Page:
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The transition to Open Access: financial implications

In our last post we discussed the headline figures disclosed in a recent report by Universities UK on the transition to Open Access. The post paid particular attention to download figures for open access content which look particularly rosy! In this post we’d like to look at some of the cost implications of this, and show some of the complexity highlighted in the report relating to the financial side of open access.

CC BY-NC. Universities UK. Monitoring the transition to open access: December 2017

The above graph shows the total APCs (Article Processing Charges) paid by 37 UK institutions. On the surface this graph appears to show us what we probably already know – those that process a lot of APCs will also spend a lot on APCs! What the report also shows here though, and something that isn’t discussed in the report, is the importance of stretching budgets to achieve greater numbers of open access content, i.e. keeping the bubble small while rising up the y-axis. This appears to be something University of Glasgow have managed to achieve (bubble 02). The report doesn’t give any detail on specific institutions here, so we can only speculate as to how University of Glasgow has achieved this, and indeed it may just be down to the way they have recorded their APC expenditure. Nevertheless, one way institutions may seek to minimise spending on APCs is by taking advantage of deals offered by publishers, these may be prepayment deals or one-off payments in return for a percentage discount on the APC charged. A list of current membership deals for University of St Andrews authors can be found on our Open Access webpages.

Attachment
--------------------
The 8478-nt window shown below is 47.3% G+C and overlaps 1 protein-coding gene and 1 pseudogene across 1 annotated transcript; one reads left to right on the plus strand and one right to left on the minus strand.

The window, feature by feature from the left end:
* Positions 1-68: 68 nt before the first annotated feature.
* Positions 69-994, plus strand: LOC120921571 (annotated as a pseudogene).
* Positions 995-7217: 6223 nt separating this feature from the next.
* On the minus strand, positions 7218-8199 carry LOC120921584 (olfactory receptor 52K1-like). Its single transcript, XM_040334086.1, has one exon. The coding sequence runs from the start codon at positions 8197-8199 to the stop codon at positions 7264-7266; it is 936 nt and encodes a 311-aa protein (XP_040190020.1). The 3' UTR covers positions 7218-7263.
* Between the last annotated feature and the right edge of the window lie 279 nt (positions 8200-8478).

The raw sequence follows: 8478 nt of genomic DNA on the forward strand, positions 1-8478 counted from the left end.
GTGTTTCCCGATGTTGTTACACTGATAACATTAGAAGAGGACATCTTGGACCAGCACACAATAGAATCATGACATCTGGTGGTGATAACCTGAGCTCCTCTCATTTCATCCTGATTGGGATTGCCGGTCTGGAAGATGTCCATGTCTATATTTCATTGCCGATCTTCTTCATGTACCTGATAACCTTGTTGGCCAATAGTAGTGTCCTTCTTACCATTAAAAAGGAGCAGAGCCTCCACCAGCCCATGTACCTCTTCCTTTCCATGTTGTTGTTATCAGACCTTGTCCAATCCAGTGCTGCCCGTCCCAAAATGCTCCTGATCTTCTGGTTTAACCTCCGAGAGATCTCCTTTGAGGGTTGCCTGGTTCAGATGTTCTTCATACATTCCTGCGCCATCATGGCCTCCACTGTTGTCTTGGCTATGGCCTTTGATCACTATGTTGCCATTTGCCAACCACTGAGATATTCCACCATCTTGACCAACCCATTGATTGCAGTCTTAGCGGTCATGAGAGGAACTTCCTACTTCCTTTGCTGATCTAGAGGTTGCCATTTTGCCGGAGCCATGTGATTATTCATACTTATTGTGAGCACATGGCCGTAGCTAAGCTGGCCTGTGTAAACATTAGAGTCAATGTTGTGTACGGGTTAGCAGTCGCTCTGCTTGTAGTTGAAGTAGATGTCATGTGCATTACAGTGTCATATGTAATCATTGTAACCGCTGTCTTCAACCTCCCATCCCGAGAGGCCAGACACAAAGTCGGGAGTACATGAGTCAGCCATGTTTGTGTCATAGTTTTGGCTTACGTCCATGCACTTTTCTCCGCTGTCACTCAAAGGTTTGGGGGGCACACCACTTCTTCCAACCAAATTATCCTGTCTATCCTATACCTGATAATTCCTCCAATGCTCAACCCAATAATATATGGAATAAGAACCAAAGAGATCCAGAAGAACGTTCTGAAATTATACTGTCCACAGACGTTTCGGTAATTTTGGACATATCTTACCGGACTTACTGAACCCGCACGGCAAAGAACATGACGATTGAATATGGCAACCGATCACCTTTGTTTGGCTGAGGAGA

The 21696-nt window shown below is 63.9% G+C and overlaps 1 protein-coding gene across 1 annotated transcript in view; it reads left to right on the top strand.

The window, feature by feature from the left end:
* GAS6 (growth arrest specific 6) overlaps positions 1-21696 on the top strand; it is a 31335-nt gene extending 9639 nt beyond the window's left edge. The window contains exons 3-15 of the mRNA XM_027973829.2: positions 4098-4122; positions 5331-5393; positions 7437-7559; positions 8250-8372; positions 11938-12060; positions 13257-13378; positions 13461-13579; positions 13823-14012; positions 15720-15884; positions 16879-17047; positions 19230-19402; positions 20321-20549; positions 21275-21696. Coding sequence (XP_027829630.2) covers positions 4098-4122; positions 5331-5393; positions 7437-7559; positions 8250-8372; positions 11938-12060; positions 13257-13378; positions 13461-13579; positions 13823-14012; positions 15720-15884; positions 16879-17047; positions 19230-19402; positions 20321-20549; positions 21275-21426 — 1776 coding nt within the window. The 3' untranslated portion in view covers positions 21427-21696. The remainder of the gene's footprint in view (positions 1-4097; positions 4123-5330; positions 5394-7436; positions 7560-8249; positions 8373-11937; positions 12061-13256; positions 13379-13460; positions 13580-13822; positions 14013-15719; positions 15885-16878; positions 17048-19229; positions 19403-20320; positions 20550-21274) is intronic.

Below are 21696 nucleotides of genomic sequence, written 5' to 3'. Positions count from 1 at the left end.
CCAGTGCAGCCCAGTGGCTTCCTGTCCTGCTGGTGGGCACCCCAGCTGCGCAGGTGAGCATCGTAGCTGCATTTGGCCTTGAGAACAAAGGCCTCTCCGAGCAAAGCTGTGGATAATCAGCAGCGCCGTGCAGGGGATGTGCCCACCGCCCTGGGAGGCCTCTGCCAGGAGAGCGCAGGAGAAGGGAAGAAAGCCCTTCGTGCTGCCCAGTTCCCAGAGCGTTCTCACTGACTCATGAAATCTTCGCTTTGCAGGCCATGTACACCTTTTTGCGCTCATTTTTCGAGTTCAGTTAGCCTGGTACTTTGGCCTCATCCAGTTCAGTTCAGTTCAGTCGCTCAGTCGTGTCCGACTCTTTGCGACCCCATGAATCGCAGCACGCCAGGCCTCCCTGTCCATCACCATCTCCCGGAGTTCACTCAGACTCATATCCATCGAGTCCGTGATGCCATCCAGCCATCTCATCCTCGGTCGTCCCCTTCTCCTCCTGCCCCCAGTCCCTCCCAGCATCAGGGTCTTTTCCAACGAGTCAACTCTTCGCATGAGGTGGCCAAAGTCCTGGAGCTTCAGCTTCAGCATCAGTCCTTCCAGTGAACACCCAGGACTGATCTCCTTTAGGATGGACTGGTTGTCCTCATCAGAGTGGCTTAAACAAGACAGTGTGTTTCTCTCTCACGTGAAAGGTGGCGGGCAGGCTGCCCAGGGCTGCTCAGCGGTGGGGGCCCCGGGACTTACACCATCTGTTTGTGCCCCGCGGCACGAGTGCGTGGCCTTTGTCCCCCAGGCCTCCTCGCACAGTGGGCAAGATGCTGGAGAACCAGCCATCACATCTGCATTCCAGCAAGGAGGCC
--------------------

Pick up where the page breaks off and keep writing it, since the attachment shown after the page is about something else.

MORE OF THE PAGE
CC BY-NC. Universities UK. Monitoring the transition to open access: December 2017

The graph above shows the expenditure of 37 UK institutions on both APCs and subscriptions to 7 publishers. Across the 37 institutions £67.4 million was spent on APCs and subscriptions to the 7 publishers listed, and 20% if this figure was on APCs, the majority of which went to hybrid journals. This financial picture is made more complicated by off-setting deals which seek to mitigate ‘double dipping’, i.e. charging for access to open access content that has already been paid for via an APC.  So one might expect subscription costs to be lower in 2016 given the APCs paid in previous years, but looking at the graph above it is clear this isn’t happening. The report authors go on to mention a number of ways that the financial data presented may be obscured by institutions’ accounting for offsetting in different ways in their financial reports, but they also state that the deals may have merely shifted the goal posts:

[A]n increase between 2013 and 2016 of 20% in expenditure on subscriptions by our sample universities to our seven publishers has been accompanied by the development of offsetting deals and similar arrangements which provide for reduced or zero payments of APCs. Some of the costs associated with Gold OA are thus often shifted onto subscriptions.